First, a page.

My Lay Dominican chapter had a retreat yesterday led by Fr. Brian Mullady, OP. Given that this is the Year of Mercy, Fr. Mullady spoke extensively on mercy and the works of mercy; and he made a point that I hadn’t considered before.
In normal, everyday speech we often contrast justice and mercy, as though to be just is to not be merciful and to be merciful is not to be just. But this is not quite right. Justice and mercy are certainly distinct, and complement one another; but the true opposite to mercy isn’t justice but envy.
This becomes clear if you define mercy and envy as Thomas Aquinas did. Mercy, quoth Fr. Mullady, is a kind of sorrow: a sympathy of the heart for the sufferings of another that leads us to regard their suffering as our own. This differs from the dictionary definition of mercy, which concerns merciful acts; it’s the fellow feeling that underlies our merciful acts.Envy is similar to mercy in that it’s also a kind of sorrow…but it’s sorrow due to the good that befalls others. They have receive something good and my heart burns because they have it and I don’t.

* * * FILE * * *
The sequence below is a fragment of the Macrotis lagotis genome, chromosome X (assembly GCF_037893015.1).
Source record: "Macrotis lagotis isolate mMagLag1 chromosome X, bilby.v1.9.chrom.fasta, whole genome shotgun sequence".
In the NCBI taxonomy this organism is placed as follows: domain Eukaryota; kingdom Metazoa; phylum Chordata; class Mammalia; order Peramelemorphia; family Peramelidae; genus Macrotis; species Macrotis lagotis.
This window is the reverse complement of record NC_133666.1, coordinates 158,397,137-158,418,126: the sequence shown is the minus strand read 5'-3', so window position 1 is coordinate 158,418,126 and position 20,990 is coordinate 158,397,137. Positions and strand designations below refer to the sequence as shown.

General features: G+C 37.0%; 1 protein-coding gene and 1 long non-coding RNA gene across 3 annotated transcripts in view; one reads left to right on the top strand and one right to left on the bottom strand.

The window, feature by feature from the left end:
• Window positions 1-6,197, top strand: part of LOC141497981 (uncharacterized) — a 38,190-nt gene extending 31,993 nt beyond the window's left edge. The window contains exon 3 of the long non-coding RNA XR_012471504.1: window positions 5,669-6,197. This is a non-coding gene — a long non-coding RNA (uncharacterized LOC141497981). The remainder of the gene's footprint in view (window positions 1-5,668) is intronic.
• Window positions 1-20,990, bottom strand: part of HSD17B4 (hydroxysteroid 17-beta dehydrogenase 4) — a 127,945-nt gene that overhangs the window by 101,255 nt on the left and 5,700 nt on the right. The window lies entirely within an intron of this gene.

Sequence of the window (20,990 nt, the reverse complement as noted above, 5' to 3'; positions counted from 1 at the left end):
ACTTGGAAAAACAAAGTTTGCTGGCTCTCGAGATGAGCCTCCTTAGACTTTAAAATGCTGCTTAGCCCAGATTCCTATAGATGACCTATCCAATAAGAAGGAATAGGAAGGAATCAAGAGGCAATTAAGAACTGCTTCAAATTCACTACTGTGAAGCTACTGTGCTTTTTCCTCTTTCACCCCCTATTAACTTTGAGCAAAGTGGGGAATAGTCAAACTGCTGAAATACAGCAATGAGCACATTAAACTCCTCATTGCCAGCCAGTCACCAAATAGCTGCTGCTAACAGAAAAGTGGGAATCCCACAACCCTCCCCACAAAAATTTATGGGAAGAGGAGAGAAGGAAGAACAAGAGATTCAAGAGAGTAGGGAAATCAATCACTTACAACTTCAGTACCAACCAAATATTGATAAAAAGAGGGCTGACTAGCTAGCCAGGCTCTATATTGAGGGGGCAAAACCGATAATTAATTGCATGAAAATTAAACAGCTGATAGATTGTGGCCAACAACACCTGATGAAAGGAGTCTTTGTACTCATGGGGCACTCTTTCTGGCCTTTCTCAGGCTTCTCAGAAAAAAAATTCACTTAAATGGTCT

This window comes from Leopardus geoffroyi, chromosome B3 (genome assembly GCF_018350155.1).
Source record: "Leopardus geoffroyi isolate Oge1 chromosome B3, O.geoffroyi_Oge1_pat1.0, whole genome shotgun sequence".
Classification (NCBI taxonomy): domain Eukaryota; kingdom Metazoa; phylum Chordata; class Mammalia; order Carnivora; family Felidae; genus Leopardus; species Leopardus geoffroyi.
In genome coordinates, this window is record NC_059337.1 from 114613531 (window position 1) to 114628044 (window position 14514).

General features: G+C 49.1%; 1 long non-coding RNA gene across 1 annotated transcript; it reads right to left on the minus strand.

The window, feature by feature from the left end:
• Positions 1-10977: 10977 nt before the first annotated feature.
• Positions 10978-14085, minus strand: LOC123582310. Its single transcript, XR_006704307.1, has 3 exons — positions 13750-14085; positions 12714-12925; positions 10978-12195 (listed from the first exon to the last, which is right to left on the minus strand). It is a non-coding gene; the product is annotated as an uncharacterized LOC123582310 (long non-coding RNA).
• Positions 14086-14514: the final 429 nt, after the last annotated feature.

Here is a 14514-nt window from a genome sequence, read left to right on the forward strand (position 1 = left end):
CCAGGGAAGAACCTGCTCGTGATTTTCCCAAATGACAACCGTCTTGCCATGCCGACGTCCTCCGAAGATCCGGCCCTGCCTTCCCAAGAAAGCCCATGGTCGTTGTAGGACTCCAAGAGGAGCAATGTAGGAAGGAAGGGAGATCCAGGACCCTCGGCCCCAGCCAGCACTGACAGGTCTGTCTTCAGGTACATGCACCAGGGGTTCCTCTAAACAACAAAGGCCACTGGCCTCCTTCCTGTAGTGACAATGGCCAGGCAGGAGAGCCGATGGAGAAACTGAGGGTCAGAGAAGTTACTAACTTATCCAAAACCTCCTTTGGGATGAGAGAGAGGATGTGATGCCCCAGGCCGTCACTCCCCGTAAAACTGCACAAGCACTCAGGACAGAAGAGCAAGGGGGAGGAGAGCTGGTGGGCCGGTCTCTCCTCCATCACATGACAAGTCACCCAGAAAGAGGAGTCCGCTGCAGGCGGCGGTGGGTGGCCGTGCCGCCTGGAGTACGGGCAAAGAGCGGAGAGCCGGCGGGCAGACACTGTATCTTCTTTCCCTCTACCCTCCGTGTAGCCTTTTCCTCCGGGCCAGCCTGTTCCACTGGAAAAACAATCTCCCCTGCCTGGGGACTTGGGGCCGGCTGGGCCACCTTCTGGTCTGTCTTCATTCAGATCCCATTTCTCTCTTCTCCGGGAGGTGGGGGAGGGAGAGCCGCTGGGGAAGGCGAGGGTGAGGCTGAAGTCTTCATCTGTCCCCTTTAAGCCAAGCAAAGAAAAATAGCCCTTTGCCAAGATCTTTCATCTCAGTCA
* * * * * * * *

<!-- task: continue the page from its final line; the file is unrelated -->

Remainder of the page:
Think about that. Mercy: something bad happens to you, and I feel bad and am moved to action. Envy: something good happens to you, and I feel bad and am moved to action. When you put it that way, it becomes pretty clear why mercy is the virtue and envy is the vice.
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